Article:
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uk.comp.home-networking (UK home networking) (uk.comp.home-networking) Discussion of all aspects of computer networking in the home, regardless of the platforms, software, topologies and protocols used. Examples of topics include recommendations for hardware or suppliers (e.g. NICs and cabling), protocols, servers, and specific network software. Advertising is not allowed.

re work



 
 
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Old June 16th 05, 12:07 AM posted to uk.comp.home-networking
sam
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Posts: 1
Default re work

If the main reason you are considering a data warehousing is to get around
the difficulties caused by a dysfunctional transaction processing system, do
the work of costing how much it will fix the transaction processing system
before you make the data warehouse decisionIt may not be surprising that the
primary motivation for the construction of many data warehouses is to get
around the difficulties caused by a problematic transaction processing
system. Immediately deciding upon a data warehouse as a "fix" can be an
expensive mistake. If you don't do the work of costing how much it will cost
to fix the transaction processing systems, you may never understand what is
really causing the problems. And then you're setting yourself up for a
situation where the same problems recur in the data warehouse and you end up
supporting both a dysfunctional transaction processing system and a
dysfunctional data warehouse.
If most of your business needs are to report on data in one transaction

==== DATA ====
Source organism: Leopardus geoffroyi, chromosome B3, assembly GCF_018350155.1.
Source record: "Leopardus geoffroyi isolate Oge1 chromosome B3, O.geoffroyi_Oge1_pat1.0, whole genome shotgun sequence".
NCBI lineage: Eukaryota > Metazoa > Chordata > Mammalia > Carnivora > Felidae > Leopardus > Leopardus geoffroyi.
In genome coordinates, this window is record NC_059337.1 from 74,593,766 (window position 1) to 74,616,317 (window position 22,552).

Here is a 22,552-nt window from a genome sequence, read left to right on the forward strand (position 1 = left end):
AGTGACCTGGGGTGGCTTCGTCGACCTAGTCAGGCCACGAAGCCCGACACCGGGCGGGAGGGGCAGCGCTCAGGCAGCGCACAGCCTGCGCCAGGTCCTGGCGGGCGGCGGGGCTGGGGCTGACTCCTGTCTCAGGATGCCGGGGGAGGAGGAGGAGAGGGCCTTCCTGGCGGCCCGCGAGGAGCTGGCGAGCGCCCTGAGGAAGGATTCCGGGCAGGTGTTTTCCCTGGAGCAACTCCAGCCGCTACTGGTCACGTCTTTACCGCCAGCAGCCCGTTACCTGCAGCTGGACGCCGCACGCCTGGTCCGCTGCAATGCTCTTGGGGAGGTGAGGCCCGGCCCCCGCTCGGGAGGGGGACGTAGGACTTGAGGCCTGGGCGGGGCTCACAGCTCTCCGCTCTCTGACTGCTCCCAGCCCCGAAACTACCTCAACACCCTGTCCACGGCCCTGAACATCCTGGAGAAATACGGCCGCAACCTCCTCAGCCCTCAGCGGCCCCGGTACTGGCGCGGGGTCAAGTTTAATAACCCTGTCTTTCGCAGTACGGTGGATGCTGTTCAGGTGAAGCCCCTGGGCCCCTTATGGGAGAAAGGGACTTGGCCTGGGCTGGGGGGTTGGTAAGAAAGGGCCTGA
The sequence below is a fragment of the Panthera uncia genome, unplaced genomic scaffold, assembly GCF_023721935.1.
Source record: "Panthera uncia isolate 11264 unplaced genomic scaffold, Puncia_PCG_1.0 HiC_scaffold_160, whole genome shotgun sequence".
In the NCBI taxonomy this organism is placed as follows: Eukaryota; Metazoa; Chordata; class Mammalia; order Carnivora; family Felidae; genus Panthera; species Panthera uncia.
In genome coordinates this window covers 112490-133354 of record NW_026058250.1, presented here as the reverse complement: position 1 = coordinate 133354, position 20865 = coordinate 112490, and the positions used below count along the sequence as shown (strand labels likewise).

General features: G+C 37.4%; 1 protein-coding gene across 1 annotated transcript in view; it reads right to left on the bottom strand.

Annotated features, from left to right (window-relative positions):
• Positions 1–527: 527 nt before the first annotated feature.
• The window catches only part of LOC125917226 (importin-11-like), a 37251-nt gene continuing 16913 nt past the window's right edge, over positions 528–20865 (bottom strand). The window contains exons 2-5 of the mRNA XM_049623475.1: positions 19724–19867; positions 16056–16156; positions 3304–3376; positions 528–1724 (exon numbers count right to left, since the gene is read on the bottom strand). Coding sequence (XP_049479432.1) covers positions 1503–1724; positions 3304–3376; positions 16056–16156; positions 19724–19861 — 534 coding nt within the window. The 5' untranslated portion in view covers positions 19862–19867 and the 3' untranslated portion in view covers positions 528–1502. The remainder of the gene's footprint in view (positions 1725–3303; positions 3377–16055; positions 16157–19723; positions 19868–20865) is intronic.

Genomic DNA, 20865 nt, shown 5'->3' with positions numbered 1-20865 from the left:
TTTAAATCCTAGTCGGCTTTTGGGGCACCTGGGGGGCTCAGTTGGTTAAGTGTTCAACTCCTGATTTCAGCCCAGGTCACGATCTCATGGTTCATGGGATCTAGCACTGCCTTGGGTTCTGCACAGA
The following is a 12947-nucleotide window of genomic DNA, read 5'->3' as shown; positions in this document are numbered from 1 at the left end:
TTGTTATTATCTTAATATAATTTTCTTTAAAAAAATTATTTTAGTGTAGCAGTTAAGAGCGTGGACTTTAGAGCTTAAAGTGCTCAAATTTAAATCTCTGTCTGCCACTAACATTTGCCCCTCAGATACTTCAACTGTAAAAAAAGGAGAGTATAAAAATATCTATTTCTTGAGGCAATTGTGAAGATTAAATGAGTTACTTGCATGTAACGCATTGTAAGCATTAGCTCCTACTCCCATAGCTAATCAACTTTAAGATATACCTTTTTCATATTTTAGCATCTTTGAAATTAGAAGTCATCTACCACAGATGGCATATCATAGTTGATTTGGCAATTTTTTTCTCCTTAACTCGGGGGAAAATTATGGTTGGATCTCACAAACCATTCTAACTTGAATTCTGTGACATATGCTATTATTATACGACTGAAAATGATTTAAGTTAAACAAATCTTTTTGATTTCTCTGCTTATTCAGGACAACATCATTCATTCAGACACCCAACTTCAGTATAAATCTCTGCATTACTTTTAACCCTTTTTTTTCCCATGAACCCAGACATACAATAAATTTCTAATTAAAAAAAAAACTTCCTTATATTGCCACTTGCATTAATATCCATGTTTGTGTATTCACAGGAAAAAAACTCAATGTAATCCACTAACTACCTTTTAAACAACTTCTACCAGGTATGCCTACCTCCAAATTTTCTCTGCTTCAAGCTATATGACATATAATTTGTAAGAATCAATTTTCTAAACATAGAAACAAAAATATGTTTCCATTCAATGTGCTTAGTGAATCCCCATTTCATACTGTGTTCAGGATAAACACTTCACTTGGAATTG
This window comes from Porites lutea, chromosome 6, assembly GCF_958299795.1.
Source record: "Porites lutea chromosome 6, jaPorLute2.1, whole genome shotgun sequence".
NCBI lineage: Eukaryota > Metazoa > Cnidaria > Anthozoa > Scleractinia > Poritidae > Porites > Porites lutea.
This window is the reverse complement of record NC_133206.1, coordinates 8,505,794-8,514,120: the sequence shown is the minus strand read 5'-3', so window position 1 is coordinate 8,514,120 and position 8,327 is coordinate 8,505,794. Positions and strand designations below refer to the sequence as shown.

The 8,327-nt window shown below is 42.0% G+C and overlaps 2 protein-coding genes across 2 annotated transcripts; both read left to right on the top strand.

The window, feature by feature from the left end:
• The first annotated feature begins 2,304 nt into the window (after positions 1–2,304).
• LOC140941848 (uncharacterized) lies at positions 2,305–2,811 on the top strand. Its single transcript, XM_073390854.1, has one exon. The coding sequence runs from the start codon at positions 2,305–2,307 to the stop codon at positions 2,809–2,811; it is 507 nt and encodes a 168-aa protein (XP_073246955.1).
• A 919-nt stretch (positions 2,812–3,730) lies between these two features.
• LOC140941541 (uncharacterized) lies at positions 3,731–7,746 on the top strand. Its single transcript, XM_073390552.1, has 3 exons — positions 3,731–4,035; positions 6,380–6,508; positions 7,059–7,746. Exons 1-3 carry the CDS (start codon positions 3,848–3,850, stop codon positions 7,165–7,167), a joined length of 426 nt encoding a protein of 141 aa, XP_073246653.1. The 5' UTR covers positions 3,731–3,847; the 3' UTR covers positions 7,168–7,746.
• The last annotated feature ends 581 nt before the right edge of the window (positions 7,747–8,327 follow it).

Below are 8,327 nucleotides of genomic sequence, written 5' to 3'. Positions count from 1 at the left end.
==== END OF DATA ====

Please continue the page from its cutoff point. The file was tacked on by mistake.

processing system and/or all the historical data you need are in that system
and/or the data in the system are clean and/or your hardware can support
reporting against the live system data and/or the structure of the system
data is relatively simple and/or your firm does not have much interest in
end user ad hoc query/report tools, you may not NEED a data warehouse
Sometimes a good report generator will do just fine.

Question whether you really will benefit from certain categories of tools
For some data warehouse implementations, certain types of tools just do not
make good business sense. For example, if you have no need for the
slice-and-dice or modeling capabilities of OLAP tools, a report and query
tool may meet your reporting needs more than adequately. If you have to
perform fairly complex data transformations and/or you have relatively few
data sources and targets, you may be better off coding by hand than using a
so called "data mart" tool. The database you use for transaction processing
may do just fine based on the number of users, amount of data, and time you
have to load the database. Before buying data mining tools do your best to
assess whether they will yield "actionable" insights worth the effort in
making the data mining tool work.

Accept that data warehousing is going to be technically messy
If someone were ever to write "The Zen Of Data Warehousing" (perish the
thought - please), one of the concepts would probably be that at some point,
the more technically elegant you try to make these systems, the messier (and
more costly and less beneficial) they end up being. There are no rules for
determining where this point is. Use your judgment and intuition to make the
determination.



quadstone





The mortgage and savings arm of a large European mutual life assurance
company put a retention strategy in place with Quadstone that identified
customers at risk months ahead of their existing processes. Prior to the
initiative early redemption was not well understood. Business and analysis
groups worked together to explore the factors affecting this problem and
calculated the lost revenue impact. Being able to move more quickly using
Quadstone delivered significant incremental profit as well as providing
insight into customer behavior leading to redemption


 




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